In the majority of cases, I do not normally use RFM for isolated chickenpox scars as the grid pattern of RFM is much larger than the scars themselves. High settings of RFM, especially on the forehead & temples can often leave grids. I do believe that RFM is useful for acne scarring (deep, rolling & atrophic scars), however in the context of chickenpox scars, I prefer small spot size lasers.
What is the difference between chicken pox and acne scarring?
The histology of a varicella lesion is akin to an explosion in the epidermis & dermis. Big bang takes out collagen up high & low, leading to atrophy. The degree of inflammation is acute & extensive. This correlates with the clinical findings of chickenpox scars as they are –
- Wider than acne scars
- More focal than acne scars
- Have more focal dermal atrophy
In general, I find chicken pox scarring harder to treat than acne scars as in most cases, your immune system cannot generate enough collagen to correct the divot. In many cases I need to use dermal fillers.
Can microdermabrasion help?
Microdermabrasion can be effective in reducing the look of chickenpox scars. It works by improving the luminosity of skin, aiding in reflecting light. This reduces the perception of scars by reducing dull skin. It does not improve collagen production.
This simple cost-effective treatment can be performed with no downtime. Another treatment we use at Cutis is Hydrafacial. It works around the same principle as microdermabrasion.
Do Medicare rebates apply to chicken pox scarring?
No. The rebate only applies to select forms of objectively severe facial scarring from acne, burns, surgery & trauma.
Lasers including fractional, nano & pico lasers are not claimable through Medicare. Medicare favours the management of lighter skin types as there are item numbers for the management of red skin conditions including visible red veins at a distance of three meters.
Who to see for scar treatment?
For early intervention of chickenpox scars, book an appointment with my laser nurses. They are versed in the use of pico & fractional lasers.
For intermediate to late/advanced scarring, you are best off booking an appointment with my nursing team. They can guide you through the process of lasers. They offer a excellent scar revision service at an affordable price (often cheaper than GP-cosmetic physicians & other ‘cosmetic clinics’)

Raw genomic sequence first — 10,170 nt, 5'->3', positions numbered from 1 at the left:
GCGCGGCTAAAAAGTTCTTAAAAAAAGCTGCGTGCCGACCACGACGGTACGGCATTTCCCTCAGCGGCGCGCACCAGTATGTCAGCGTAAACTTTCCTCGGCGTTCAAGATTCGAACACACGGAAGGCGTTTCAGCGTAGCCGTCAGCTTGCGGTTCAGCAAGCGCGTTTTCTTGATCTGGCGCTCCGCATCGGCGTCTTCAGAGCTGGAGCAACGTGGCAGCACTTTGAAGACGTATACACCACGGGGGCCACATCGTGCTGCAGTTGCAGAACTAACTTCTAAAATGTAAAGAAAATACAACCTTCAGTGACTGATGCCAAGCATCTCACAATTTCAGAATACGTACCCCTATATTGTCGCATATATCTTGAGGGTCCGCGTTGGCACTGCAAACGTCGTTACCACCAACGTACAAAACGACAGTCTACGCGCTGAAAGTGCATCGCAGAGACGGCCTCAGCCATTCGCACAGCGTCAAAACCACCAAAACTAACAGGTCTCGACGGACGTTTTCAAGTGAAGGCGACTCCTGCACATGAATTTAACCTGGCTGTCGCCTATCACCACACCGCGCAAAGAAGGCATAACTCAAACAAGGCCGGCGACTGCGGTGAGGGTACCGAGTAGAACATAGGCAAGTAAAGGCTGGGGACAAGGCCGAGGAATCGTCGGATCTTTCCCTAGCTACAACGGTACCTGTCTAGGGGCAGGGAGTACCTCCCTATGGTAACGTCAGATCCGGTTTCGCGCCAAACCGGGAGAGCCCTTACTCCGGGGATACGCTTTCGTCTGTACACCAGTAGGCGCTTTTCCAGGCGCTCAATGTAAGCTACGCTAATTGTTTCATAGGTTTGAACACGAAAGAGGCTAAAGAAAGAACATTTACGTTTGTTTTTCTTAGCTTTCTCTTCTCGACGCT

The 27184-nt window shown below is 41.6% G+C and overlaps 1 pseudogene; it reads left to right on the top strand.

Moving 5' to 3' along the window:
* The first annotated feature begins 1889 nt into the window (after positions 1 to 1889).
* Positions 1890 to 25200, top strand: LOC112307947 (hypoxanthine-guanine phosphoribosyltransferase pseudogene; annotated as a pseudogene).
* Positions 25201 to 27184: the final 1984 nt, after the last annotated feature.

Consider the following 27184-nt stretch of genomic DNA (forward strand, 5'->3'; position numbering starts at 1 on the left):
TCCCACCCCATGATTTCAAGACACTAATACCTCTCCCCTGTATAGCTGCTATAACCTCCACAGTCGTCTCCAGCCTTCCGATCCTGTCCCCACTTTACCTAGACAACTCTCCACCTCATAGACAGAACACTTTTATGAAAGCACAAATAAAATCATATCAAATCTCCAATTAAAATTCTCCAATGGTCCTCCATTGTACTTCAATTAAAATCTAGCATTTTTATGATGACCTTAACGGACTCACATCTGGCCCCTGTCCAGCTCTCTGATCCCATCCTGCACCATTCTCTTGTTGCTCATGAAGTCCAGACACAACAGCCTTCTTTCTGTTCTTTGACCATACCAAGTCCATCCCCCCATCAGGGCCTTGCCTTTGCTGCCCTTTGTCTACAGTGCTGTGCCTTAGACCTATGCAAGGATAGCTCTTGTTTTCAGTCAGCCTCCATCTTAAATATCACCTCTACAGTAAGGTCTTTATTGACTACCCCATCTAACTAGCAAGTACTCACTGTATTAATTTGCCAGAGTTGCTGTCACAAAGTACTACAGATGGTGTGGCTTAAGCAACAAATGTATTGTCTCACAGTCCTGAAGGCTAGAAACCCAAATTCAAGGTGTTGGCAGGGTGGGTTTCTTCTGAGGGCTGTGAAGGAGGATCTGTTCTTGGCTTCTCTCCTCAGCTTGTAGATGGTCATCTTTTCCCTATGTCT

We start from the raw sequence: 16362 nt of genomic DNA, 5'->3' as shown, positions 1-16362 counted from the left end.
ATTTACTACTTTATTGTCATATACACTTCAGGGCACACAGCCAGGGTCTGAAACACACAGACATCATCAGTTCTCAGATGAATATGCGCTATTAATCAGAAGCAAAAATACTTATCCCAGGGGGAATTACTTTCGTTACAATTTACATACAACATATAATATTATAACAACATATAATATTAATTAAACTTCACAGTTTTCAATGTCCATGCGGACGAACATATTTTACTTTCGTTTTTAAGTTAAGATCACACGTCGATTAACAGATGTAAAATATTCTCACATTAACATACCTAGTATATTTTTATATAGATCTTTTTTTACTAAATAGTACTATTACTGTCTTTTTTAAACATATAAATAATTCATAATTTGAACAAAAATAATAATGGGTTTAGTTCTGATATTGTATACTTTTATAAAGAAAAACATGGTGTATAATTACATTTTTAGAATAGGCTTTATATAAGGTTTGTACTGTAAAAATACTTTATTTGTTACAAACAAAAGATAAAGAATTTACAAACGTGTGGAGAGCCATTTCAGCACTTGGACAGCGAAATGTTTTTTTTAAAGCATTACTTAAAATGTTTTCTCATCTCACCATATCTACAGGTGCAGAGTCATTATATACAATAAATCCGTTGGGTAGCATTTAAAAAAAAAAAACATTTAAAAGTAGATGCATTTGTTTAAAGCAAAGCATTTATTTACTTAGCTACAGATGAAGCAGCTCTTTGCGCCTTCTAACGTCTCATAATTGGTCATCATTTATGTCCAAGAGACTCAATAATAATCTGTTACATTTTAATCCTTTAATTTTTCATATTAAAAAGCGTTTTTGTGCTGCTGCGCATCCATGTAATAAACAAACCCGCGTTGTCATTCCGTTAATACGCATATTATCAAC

I can intervene with dermal fillers for complex scars or severe scarring. In most cases of chickenpox scarring Medicare does not give a rebate. In some cases of severe scarring (measured objectively, not subjectively), a rebate may apply depending on the modality used.
Davin’s Viewpoint on Treating Chicken Pox Scars
In my era, the majority of people would have chickenpox at school. The upside of this infection early in life is that severity & scarring is much less compared to adult chickenpox. I do think the vaccine is a good thing, only if you can remember to get your booster shot. Even then, it is 95% effective.
If you do catch chickenpox early, you can mitigate scarring (as lesion counts are lower). Early valacyclovir, acyclovir or famciclovir is warranted. IVIG in special cases.
If you have early scars, timely intervention is highly effective. This can reduce pigmentation or PIH, as well as reduce atrophic scars. For pigment, the use of ascorbic acid, botanical pigment correctors, HQ & retinol is first line. For severe cases I use tranexamic acid orally in the absence of contraindications. Pico lasers are great because they address both pigmentation and mildly atrophic scars.
For intermediate cases of atrophic chickenpox scars a combination of intradermal saline & small spot lasers such as thulium, CO2 or even LP 1064 Nd Yag genesis mode can give an excellent outcome. Microneedling is another option, however lasers provide better remodelling.
For long standing chickenpox scars, I do prefer HA dermal fillers, sometimes with lasers or at home microneedling. Pox scars are much harder to treat compared to acne scars as there is more dense fibrosis with the former. I understand that patients want a permanent solution, rather than a temporary one (fillers). In most cases, even though the filler dissolves in 1-3 years, the presence of HA stimulates fibroblasts to produce collagen.
Other options include the use of dermal graft & stem cell nano-fat. I occasionally perform these procedures for patient’s that insist on natural products (very rarely requested). Fibroblast & adipose stem cell transfer are much less predictable than sticking in some filler. A dermal graft involves harvesting donor tissue from the back of your ear, processing the constituents (dermal harvest kits or dermal smashing), then reimplantation underneath the scar. ASC involves harvesting nanofat. The costs for grafts & stems really add up, namely ranging from $4900 to $8900 per procedure. Fillers are only a fraction of the price & offer more predictable results.
Join the conversation
Join Dr Davin Lim on Instagram to stay up to date